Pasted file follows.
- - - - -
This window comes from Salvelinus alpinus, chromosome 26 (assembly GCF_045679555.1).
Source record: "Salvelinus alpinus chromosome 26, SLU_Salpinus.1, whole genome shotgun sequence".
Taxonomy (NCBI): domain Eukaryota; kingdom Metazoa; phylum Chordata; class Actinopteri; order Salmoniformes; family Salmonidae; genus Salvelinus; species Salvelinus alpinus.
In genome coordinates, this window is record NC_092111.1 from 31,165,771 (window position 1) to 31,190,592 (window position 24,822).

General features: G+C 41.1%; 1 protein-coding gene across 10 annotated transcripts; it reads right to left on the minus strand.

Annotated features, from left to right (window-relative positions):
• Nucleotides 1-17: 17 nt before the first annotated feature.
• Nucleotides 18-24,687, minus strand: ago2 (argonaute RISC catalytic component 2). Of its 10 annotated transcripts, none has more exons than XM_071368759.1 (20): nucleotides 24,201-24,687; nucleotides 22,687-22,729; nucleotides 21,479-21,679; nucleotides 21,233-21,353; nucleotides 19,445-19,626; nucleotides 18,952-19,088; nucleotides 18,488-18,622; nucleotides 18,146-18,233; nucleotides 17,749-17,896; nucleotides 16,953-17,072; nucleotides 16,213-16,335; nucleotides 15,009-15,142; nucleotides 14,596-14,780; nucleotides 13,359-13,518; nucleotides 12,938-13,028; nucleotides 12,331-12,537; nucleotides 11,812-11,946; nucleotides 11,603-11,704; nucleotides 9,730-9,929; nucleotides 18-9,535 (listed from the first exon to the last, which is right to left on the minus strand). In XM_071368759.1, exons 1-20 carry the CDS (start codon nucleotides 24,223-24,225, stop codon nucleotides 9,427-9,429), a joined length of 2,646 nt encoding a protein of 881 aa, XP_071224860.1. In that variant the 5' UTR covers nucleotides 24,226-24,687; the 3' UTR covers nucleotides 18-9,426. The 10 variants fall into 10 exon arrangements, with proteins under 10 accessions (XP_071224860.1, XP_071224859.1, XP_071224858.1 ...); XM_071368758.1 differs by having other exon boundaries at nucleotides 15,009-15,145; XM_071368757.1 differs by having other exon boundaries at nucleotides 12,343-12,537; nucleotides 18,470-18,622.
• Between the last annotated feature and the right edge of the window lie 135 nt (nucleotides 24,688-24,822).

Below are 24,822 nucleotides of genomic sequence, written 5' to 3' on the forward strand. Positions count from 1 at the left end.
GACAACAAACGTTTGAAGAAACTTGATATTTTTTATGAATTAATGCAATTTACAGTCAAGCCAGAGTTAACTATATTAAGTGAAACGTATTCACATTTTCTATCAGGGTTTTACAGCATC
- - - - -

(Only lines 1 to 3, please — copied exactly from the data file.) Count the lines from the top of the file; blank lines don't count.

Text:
This window comes from Salvelinus alpinus, chromosome 26 (assembly GCF_045679555.1).
Source record: "Salvelinus alpinus chromosome 26, SLU_Salpinus.1, whole genome shotgun sequence".
Taxonomy (NCBI): domain Eukaryota; kingdom Metazoa; phylum Chordata; class Actinopteri; order Salmoniformes; family Salmonidae; genus Salvelinus; species Salvelinus alpinus.